So, if you picture the ingredient or item that you’re chopping in those terms, you’ll find it much easier to determine where lengthwise and crosswise lie directionally in terms of using your knife.
How to cut lengthwise
Now, we’re going to use the humble but readily available and familiar banana as our example item.
Go get a banana, peel it, and place it horizontally on the chopping board in front of you. Have your trusty and sharp chef’s knife to hand.
By horizontally we mean it’s lying with it’s length following the line of your body from hip to hip.
Now cut the banana lengthwise along it’s middle, from its stem end to its base end. You’ll end up with a banana that looks like the picture below –
Whatever the ingredient or item it is that you’re chopping or cutting, that is what it means to cut something lengthwise or to slice it in a lengthwise fashion.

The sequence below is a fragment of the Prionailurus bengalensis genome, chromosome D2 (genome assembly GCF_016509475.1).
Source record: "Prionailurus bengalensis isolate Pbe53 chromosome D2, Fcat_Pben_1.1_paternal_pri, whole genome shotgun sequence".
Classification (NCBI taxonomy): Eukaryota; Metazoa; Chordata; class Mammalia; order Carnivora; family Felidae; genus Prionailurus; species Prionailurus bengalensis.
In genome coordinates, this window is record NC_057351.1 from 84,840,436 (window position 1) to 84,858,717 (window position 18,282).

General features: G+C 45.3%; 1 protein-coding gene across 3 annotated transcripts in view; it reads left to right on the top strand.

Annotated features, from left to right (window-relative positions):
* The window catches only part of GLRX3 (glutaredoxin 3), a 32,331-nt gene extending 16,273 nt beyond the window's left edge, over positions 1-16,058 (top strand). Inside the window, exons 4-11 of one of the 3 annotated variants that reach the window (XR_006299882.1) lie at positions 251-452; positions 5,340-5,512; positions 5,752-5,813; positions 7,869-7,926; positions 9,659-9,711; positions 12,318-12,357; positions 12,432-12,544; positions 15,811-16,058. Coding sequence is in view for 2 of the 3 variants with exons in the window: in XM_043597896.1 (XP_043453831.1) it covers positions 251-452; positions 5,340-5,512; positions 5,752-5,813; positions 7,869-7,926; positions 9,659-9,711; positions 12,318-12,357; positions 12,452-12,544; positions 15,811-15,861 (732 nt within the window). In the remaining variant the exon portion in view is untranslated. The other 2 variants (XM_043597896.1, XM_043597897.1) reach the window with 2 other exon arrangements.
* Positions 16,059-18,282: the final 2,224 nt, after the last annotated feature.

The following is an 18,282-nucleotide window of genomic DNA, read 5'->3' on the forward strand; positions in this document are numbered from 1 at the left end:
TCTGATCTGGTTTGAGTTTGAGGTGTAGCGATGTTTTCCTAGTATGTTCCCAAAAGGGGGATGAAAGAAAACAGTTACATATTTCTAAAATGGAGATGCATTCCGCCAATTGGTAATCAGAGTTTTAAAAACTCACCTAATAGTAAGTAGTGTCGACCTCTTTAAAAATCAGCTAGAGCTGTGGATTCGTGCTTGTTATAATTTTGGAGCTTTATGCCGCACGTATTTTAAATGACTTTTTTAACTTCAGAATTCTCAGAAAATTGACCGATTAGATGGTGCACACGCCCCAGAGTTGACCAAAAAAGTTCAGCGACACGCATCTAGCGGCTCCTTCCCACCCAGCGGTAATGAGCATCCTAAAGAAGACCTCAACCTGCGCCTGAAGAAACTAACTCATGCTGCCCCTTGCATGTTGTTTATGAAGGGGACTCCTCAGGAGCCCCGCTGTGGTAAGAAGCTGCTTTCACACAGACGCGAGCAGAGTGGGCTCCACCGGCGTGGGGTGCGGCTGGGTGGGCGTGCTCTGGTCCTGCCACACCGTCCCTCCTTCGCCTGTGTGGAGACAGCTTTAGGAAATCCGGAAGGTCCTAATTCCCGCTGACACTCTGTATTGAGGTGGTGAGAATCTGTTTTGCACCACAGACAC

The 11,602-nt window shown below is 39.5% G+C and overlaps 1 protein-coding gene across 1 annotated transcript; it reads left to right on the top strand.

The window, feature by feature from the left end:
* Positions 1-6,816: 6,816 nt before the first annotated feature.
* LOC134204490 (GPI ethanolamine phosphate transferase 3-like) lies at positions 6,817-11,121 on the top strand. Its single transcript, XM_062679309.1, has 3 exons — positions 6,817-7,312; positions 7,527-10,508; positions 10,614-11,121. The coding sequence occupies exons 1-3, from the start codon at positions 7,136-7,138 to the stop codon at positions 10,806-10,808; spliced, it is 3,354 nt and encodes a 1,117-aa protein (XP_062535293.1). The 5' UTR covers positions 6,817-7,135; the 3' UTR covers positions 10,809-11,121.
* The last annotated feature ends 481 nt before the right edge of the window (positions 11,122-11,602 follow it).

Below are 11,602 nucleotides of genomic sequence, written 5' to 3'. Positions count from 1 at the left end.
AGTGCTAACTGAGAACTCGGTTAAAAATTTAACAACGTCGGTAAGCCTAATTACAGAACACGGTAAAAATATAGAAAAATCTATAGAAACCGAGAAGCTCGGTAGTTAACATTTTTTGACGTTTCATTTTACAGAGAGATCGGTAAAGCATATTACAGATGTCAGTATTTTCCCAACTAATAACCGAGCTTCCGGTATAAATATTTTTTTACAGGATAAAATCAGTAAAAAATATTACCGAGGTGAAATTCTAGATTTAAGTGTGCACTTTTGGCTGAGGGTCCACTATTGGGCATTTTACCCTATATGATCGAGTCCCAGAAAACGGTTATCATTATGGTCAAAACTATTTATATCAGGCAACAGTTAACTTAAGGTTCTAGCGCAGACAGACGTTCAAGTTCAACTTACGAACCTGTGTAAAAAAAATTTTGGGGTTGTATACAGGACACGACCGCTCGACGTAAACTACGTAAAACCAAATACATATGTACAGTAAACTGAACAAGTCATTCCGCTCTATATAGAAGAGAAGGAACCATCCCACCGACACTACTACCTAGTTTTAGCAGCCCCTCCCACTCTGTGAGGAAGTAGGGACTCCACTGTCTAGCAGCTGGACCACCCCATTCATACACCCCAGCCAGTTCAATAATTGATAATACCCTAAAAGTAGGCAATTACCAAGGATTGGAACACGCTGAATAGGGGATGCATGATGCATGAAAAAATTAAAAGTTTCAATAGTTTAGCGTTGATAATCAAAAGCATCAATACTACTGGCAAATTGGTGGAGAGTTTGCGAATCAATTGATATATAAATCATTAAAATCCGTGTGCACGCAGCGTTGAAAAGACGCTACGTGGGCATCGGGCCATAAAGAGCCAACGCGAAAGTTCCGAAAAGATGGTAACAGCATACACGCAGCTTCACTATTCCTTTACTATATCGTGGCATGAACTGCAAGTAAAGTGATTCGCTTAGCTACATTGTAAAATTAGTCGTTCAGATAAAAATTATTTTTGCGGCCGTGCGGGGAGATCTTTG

How to cut crosswise
Again, with your trusty chef’s knife and your chopping board to hand, find yourself a lovely banana to massacre and peel it.
Now place the banana horizontally on the chopping board in front of you, so that its length is following the line of your body from hip to hip.
Now hold your arm out straight in front of you over the banana. You’ll see that your arm bisects or goes across the banana vertically. That’s the way your knife is going to cut crosswise, in as many increments as you want/need.
Starting at one end of the banana and working along its length, cut down vertically once, leave a small space, and cut down vertically again. This will result in slices of banana that you have cut crosswise. You’ll end up with banana cut into slices as in the picture below –
Whatever the ingredient or item it is that you’re chopping or cutting, that is what it means to cut something crosswise or to slice it in a crosswise fashion.
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How do I know whether to cut lengthwise or crosswise?
The first step is to consult your recipe or the cooking instructions. A well written and clear recipe will clearly state what needs to be done as to cutting method and direction.